His most interesting point is that, no matter how much we like to pretend they are, our societies are not strict meritocracies but that there are many accidental factors that go into the making of the life of any given person. This means that just because someone isn’t “successful” in the minds of the general public (rich, famous, blah blah), it does not follow that they are intrinsically unworthy.* De Botton goes on to suggest that we should show much more something to people who are not “successful” in the popular sense. I say something because he never really defines what he means. It’s like being nicer to those people, but without the sense of patronizing them. It’s like understanding those people and understanding that given a different set of circumstances you or I could be in that self-same situation, but with the additional burden of also loving them. What he’s talking about, though he never uses the term, is grace. Not ballet-dancer kind of grace, but the grace-of-our-Lord-Jesus-Christ kind of grace.
De Batton also talks about the importance of strong father/mother role models in the lives of men/women respectively, and how what we need in a father (or mother) is a combination of firm discipline to instill in us the sense that we are responsible creatures, and deeply compassionate love to remind us that we are also subject to the vicissitudes of life. He is describing, whether he knows it or not, the Christian conception of God and also the Christian conception of good human parenting.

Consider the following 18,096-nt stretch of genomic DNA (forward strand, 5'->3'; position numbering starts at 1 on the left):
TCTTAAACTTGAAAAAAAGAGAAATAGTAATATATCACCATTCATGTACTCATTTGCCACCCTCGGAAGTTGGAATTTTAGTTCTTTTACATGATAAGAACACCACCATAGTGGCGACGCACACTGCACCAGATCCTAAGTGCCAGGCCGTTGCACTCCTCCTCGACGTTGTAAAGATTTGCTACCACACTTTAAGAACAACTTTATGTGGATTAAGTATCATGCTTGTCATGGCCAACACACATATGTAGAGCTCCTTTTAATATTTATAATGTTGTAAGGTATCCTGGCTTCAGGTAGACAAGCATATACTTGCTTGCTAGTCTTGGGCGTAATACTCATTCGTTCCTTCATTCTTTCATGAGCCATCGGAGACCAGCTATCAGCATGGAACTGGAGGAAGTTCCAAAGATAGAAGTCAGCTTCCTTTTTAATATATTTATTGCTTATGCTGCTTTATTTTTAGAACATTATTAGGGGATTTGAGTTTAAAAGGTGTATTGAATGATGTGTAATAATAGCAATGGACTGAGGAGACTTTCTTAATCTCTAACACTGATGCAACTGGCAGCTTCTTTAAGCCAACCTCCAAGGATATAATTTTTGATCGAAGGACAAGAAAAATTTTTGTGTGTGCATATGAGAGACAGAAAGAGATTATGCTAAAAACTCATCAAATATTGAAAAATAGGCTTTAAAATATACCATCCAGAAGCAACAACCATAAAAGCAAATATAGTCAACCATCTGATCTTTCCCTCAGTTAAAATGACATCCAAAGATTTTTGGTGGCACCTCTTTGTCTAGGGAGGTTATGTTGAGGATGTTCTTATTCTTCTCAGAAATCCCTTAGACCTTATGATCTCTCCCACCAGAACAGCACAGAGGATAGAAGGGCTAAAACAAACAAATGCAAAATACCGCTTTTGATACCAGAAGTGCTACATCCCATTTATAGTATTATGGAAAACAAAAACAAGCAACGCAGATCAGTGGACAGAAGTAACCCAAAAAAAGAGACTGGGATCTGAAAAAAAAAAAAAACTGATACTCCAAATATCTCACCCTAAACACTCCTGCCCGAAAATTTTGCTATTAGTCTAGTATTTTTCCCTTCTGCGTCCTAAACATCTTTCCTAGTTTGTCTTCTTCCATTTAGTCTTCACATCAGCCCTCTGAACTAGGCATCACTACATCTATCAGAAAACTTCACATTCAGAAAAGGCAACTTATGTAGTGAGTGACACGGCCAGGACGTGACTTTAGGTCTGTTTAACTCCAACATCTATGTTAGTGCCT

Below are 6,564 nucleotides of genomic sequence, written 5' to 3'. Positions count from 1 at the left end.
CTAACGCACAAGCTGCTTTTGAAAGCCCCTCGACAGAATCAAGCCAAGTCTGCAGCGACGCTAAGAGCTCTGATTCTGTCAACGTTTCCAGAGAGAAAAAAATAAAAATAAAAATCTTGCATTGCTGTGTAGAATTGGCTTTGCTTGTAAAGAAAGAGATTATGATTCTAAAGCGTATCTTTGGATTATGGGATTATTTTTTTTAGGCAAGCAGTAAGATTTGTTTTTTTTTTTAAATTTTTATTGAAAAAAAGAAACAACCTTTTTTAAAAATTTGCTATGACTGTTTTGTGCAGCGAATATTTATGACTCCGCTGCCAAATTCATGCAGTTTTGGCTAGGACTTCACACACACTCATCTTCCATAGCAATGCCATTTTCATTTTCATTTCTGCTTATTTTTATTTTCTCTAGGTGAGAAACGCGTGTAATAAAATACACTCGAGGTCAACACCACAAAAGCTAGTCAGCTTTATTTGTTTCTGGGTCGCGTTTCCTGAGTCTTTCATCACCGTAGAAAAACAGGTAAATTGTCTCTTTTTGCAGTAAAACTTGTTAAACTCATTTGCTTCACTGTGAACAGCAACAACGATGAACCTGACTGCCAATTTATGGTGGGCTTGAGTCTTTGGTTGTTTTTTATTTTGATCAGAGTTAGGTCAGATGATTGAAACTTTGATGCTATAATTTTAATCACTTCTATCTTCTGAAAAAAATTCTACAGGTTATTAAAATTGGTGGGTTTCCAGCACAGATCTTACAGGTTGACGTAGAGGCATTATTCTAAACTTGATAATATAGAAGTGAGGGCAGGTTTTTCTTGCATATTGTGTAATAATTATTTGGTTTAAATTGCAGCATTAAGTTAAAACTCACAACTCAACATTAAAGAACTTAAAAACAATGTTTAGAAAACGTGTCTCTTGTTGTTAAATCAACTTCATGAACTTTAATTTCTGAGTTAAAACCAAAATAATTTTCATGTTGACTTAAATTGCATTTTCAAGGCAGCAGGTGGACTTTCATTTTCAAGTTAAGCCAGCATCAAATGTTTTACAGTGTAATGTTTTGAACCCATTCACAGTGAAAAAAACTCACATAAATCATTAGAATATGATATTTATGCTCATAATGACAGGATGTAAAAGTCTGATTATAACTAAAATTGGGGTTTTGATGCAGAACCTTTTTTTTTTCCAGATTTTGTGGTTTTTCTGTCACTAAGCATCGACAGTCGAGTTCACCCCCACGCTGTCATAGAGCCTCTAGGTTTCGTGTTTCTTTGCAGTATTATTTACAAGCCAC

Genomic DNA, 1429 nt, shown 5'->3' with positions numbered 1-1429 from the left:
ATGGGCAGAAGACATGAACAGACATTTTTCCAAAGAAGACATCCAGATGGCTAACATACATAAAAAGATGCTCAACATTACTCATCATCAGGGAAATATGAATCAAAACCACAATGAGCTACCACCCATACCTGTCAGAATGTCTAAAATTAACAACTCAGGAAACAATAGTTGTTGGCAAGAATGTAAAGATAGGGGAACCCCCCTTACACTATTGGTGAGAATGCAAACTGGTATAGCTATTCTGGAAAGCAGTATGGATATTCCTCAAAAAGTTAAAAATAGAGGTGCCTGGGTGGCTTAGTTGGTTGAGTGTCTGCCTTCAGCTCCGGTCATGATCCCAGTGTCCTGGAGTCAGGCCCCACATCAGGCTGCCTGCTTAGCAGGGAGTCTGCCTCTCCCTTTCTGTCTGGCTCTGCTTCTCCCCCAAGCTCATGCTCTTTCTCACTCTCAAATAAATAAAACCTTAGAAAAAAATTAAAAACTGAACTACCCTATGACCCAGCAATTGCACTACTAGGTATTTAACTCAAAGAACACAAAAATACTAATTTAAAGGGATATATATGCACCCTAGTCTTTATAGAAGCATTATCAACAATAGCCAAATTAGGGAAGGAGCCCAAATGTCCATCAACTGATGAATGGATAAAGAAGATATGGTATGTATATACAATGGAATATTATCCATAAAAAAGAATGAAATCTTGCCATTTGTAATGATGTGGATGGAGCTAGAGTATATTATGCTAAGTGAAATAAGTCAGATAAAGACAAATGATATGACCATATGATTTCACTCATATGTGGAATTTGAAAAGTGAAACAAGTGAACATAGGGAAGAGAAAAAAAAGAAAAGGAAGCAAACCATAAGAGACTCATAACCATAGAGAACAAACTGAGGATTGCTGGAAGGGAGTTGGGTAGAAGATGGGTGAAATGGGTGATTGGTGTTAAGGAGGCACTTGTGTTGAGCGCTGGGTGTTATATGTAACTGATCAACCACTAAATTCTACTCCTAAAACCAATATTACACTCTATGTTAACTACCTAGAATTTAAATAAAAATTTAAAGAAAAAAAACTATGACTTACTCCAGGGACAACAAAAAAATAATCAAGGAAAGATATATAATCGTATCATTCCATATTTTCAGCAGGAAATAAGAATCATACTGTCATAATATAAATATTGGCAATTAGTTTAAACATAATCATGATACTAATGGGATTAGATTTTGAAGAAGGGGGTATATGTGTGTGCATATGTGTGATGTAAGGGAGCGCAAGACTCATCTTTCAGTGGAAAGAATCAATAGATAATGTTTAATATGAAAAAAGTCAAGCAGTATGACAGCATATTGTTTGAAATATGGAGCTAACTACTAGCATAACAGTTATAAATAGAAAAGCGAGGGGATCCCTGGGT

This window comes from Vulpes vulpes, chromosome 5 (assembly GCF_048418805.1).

When I had this thought during his talk it struck me that, though de Batton explicitly characterizes himself as a secularist, I was listening to the Christian metanarrative (that is, the Christian story or worldview). Note that when de Batton cherry-picks from another thinker he doesn’t go to Nieztche or Plato, he goes to St. Augustine of Hippo. I was tangentially involved with a conversation on Jon’s blog a few months ago where the claim was put forward that Christianity is basically just a religiousy version of the culture in which it is found. This is certainly true some of the time, but it is important to note that the waters run both ways on this issue. Whether he would admit it or not de Botton is, in this talk, pinching a Christian idea and dressing it in a secular waistcoat. The problem, I would contend, is that disassociating the idea of grace from God robs the concept of both its legitimate philosophical underpinnings and also of its ultimate power and authority.
*I freely grant the tension here between this and my recent post on personal responsibility. The tension is important, but that’s not what I want to talk about here. Perhaps in a future post.